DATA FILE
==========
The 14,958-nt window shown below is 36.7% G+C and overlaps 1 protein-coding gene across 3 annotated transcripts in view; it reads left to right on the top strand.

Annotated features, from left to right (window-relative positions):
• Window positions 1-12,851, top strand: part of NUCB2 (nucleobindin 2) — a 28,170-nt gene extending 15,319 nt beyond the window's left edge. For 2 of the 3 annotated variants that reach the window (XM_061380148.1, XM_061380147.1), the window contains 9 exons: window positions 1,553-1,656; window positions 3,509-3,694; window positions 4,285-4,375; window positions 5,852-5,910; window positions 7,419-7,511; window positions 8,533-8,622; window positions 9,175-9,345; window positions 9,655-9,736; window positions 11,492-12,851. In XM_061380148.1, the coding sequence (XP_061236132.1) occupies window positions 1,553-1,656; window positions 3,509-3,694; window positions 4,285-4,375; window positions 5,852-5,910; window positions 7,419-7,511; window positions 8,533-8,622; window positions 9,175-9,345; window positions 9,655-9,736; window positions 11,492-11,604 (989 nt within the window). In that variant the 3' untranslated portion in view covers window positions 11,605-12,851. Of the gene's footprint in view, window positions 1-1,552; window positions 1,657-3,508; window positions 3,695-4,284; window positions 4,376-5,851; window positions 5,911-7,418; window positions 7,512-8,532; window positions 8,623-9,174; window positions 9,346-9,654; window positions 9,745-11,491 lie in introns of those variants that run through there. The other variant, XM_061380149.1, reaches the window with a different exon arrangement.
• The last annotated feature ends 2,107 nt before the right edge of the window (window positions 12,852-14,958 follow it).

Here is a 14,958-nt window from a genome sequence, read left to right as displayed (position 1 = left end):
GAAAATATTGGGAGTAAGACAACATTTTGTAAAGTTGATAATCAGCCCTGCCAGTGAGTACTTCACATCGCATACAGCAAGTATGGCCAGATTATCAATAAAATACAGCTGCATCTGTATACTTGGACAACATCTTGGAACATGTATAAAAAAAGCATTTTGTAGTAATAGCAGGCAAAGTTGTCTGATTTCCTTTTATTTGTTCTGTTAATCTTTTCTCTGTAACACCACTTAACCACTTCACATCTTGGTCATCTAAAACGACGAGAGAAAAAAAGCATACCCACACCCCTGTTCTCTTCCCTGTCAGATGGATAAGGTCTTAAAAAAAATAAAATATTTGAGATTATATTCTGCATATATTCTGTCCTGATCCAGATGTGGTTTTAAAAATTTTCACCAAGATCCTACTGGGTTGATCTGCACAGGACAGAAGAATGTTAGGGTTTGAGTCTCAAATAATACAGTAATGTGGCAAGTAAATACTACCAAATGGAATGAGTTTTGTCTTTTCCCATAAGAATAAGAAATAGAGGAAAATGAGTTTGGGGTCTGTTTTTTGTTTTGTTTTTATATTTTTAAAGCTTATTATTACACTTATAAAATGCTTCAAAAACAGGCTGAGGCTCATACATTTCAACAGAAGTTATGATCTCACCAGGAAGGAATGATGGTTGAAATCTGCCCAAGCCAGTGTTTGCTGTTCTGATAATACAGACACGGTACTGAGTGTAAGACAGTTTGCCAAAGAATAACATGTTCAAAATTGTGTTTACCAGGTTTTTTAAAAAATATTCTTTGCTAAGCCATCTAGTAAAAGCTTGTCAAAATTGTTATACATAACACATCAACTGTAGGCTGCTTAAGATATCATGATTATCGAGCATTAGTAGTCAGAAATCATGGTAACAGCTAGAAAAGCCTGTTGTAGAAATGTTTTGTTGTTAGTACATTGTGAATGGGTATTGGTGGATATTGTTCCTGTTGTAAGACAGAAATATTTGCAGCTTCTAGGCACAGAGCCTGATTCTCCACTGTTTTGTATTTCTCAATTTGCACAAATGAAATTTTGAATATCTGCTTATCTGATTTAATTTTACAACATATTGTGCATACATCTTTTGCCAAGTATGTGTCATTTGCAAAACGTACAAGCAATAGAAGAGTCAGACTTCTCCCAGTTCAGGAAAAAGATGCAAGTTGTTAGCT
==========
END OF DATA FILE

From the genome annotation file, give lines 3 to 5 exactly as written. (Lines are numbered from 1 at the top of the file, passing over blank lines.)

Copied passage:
• Window positions 1-12,851, top strand: part of NUCB2 (nucleobindin 2) — a 28,170-nt gene extending 15,319 nt beyond the window's left edge. For 2 of the 3 annotated variants that reach the window (XM_061380148.1, XM_061380147.1), the window contains 9 exons: window positions 1,553-1,656; window positions 3,509-3,694; window positions 4,285-4,375; window positions 5,852-5,910; window positions 7,419-7,511; window positions 8,533-8,622; window positions 9,175-9,345; window positions 9,655-9,736; window positions 11,492-12,851. In XM_061380148.1, the coding sequence (XP_061236132.1) occupies window positions 1,553-1,656; window positions 3,509-3,694; window positions 4,285-4,375; window positions 5,852-5,910; window positions 7,419-7,511; window positions 8,533-8,622; window positions 9,175-9,345; window positions 9,655-9,736; window positions 11,492-11,604 (989 nt within the window). In that variant the 3' untranslated portion in view covers window positions 11,605-12,851. Of the gene's footprint in view, window positions 1-1,552; window positions 1,657-3,508; window positions 3,695-4,284; window positions 4,376-5,851; window positions 5,911-7,418; window positions 7,512-8,532; window positions 8,623-9,174; window positions 9,346-9,654; window positions 9,745-11,491 lie in introns of those variants that run through there. The other variant, XM_061380149.1, reaches the window with a different exon arrangement.
• The last annotated feature ends 2,107 nt before the right edge of the window (window positions 12,852-14,958 follow it).

Here is a 14,958-nt window from a genome sequence, read left to right as displayed (position 1 = left end):